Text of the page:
Parents, protect your kids from identity theft
Adults know that they need to protect their personal information from identity theft, but how many parents are aware that they need to develop the same awareness on behalf of their children? (parent.thesis) blogger Amy Tiemann presents some basic precaut
Adults are increasingly aware of the risks of identity theft, but how many of us think about protecting our children's identities? This is an issue that we should be thinking about from birth, when baby registries, online birth announcements, and even the "Stork News" sign in the front yard expose kids' personal information--name gender, date of birth, and home address--to the wider world.
Children who get their identities stolen may not know for years, until they grow up and go to apply for a job, student loan, or credit card themselves. You can imagine what a mess that would be. It is important to periodically monitor our kids' credit reports to make sure there is not any strange activity going on.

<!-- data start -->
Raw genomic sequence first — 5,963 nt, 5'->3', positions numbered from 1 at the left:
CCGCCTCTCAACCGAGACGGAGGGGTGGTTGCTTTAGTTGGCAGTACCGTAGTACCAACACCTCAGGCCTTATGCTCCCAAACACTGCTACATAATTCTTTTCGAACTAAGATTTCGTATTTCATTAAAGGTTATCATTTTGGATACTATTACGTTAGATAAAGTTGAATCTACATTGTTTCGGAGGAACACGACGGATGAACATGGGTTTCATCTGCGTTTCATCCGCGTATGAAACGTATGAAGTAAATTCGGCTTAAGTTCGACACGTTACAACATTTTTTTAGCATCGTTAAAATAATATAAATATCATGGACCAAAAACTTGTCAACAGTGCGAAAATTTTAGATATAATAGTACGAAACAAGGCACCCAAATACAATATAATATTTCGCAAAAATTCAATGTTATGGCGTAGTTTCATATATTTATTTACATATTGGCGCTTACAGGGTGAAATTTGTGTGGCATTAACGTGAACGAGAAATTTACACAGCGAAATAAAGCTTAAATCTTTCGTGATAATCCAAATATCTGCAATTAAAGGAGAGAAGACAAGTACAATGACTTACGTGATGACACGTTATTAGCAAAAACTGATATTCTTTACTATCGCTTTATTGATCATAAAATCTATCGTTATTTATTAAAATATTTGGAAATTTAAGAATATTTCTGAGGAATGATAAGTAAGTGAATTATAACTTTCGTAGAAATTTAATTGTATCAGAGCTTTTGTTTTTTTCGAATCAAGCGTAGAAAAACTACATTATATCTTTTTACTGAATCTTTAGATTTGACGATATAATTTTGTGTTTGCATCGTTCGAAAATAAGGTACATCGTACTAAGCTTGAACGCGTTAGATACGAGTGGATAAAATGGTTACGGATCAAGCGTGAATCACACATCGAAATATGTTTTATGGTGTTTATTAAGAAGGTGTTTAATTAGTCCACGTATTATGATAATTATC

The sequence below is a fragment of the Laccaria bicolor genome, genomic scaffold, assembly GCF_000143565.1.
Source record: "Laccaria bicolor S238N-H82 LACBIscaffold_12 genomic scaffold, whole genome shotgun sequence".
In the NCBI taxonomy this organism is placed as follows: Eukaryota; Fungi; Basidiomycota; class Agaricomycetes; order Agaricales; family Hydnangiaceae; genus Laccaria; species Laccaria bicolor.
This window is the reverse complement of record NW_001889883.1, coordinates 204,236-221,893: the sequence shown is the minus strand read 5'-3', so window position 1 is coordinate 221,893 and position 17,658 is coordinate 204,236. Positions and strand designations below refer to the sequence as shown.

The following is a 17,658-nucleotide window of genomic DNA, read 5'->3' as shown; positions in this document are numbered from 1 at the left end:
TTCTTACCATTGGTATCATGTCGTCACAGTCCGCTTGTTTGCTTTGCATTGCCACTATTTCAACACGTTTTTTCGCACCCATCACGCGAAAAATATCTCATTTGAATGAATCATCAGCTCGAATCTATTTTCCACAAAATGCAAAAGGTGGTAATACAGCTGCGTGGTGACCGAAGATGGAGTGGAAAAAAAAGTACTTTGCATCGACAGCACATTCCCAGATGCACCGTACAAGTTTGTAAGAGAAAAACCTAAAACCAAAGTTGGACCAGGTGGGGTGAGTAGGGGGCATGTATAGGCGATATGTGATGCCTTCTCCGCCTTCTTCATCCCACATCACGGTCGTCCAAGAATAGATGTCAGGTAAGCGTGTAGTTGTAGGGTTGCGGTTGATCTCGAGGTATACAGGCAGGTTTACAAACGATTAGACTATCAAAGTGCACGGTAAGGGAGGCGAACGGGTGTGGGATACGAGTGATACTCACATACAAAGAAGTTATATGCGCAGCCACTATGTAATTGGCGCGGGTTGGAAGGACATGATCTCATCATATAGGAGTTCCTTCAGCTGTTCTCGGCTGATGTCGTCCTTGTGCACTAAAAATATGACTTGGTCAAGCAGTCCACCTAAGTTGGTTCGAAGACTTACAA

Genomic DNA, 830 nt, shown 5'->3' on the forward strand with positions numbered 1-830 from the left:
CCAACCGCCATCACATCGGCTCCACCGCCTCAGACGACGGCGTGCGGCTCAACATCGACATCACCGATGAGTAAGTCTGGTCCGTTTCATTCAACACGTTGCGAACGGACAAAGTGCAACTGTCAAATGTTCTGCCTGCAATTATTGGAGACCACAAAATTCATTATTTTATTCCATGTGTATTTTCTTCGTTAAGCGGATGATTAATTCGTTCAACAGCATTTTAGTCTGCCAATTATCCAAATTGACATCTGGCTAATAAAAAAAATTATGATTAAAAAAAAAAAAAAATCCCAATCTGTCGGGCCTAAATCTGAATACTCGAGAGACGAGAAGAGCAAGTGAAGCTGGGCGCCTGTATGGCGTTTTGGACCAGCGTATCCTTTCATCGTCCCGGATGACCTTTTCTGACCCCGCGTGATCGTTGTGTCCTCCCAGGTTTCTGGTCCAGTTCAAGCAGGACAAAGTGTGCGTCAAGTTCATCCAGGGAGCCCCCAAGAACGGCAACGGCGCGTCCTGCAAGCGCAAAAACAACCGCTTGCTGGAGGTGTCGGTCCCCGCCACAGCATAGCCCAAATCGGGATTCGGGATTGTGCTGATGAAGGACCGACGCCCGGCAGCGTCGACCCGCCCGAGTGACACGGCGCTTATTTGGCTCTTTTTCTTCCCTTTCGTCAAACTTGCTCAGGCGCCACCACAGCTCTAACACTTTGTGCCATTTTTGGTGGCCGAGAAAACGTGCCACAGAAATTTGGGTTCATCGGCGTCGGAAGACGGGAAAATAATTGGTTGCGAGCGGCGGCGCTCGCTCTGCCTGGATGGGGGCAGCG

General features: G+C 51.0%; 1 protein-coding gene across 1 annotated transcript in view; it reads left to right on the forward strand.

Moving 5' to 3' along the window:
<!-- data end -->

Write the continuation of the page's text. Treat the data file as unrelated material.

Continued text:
The South Carolina Now website has a good article on this topic, with links to many resources.
One of the experts in the article points out that parents often use their child's identity because of their own bad credit. Strangers pilfer identifying information through mail, trash, and poorly secured forms (say, at a school or doctor's office).
Some basic precautions start with the idea of paying attention, investigating unusual occurrences such as a young child receiving loan or credit card offers in the mail, and building in precautions like investing in a home office shredder.
Everybody should review their credit reports with the three major credit bureaus, which you can do free once year.
We need to watch what others are saying about us online, and what information we are giving out. Many websites, even legitimate ones, are not in compliance with COPPA, the law that requires verifiable parental consent to collect personal information from kids under age 13. I am researching this topic in greater depth for a separate post, but in the meantime, it makes sense for us require our kids to ask permission before registering for any web site. If you feel uncomfortable sharing the information, don't. The extent of data mining, and how that information is used, is not fully known yet.
Identity theft creates yet another issue for parents to add to their list of important tasks, but this is definitely a case where an ounce of prevention is well worth the effort.